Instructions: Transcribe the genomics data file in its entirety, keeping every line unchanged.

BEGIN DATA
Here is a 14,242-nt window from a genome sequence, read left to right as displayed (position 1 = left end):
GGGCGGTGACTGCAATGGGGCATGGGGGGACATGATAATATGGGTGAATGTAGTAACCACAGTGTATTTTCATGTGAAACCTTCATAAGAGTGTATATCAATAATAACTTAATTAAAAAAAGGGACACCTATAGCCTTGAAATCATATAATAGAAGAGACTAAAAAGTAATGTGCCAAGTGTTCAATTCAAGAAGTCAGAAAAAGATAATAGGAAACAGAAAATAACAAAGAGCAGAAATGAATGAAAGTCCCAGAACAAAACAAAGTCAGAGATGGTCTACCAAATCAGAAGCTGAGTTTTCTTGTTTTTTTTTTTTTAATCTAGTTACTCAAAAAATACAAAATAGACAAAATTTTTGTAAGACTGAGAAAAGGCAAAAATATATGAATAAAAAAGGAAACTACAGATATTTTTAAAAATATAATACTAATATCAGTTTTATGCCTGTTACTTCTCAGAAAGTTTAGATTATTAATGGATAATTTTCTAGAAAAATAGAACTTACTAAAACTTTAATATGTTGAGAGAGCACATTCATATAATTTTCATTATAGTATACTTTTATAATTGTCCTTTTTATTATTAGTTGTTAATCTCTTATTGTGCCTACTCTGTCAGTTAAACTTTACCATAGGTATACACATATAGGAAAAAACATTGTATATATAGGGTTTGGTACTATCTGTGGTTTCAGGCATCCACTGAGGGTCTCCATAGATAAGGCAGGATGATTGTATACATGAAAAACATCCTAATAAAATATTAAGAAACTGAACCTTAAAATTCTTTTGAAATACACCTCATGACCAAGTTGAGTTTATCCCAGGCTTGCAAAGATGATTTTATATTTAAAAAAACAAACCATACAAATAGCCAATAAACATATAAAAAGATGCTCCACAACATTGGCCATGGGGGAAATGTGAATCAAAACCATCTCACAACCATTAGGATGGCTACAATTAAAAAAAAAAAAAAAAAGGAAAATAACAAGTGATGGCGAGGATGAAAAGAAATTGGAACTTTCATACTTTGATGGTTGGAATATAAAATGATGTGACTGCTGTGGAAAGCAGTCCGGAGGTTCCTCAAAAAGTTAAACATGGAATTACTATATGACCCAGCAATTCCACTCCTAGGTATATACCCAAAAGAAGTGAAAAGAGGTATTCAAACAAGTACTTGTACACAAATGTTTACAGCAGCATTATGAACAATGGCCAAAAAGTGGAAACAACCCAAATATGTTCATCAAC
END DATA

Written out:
Here is a 14,242-nt window from a genome sequence, read left to right as displayed (position 1 = left end):
GGGCGGTGACTGCAATGGGGCATGGGGGGACATGATAATATGGGTGAATGTAGTAACCACAGTGTATTTTCATGTGAAACCTTCATAAGAGTGTATATCAATAATAACTTAATTAAAAAAAGGGACACCTATAGCCTTGAAATCATATAATAGAAGAGACTAAAAAGTAATGTGCCAAGTGTTCAATTCAAGAAGTCAGAAAAAGATAATAGGAAACAGAAAATAACAAAGAGCAGAAATGAATGAAAGTCCCAGAACAAAACAAAGTCAGAGATGGTCTACCAAATCAGAAGCTGAGTTTTCTTGTTTTTTTTTTTTTAATCTAGTTACTCAAAAAATACAAAATAGACAAAATTTTTGTAAGACTGAGAAAAGGCAAAAATATATGAATAAAAAAGGAAACTACAGATATTTTTAAAAATATAATACTAATATCAGTTTTATGCCTGTTACTTCTCAGAAAGTTTAGATTATTAATGGATAATTTTCTAGAAAAATAGAACTTACTAAAACTTTAATATGTTGAGAGAGCACATTCATATAATTTTCATTATAGTATACTTTTATAATTGTCCTTTTTATTATTAGTTGTTAATCTCTTATTGTGCCTACTCTGTCAGTTAAACTTTACCATAGGTATACACATATAGGAAAAAACATTGTATATATAGGGTTTGGTACTATCTGTGGTTTCAGGCATCCACTGAGGGTCTCCATAGATAAGGCAGGATGATTGTATACATGAAAAACATCCTAATAAAATATTAAGAAACTGAACCTTAAAATTCTTTTGAAATACACCTCATGACCAAGTTGAGTTTATCCCAGGCTTGCAAAGATGATTTTATATTTAAAAAAACAAACCATACAAATAGCCAATAAACATATAAAAAGATGCTCCACAACATTGGCCATGGGGGAAATGTGAATCAAAACCATCTCACAACCATTAGGATGGCTACAATTAAAAAAAAAAAAAAAAAGGAAAATAACAAGTGATGGCGAGGATGAAAAGAAATTGGAACTTTCATACTTTGATGGTTGGAATATAAAATGATGTGACTGCTGTGGAAAGCAGTCCGGAGGTTCCTCAAAAAGTTAAACATGGAATTACTATATGACCCAGCAATTCCACTCCTAGGTATATACCCAAAAGAAGTGAAAAGAGGTATTCAAACAAGTACTTGTACACAAATGTTTACAGCAGCATTATGAACAATGGCCAAAAAGTGGAAACAACCCAAATATGTTCATCAAC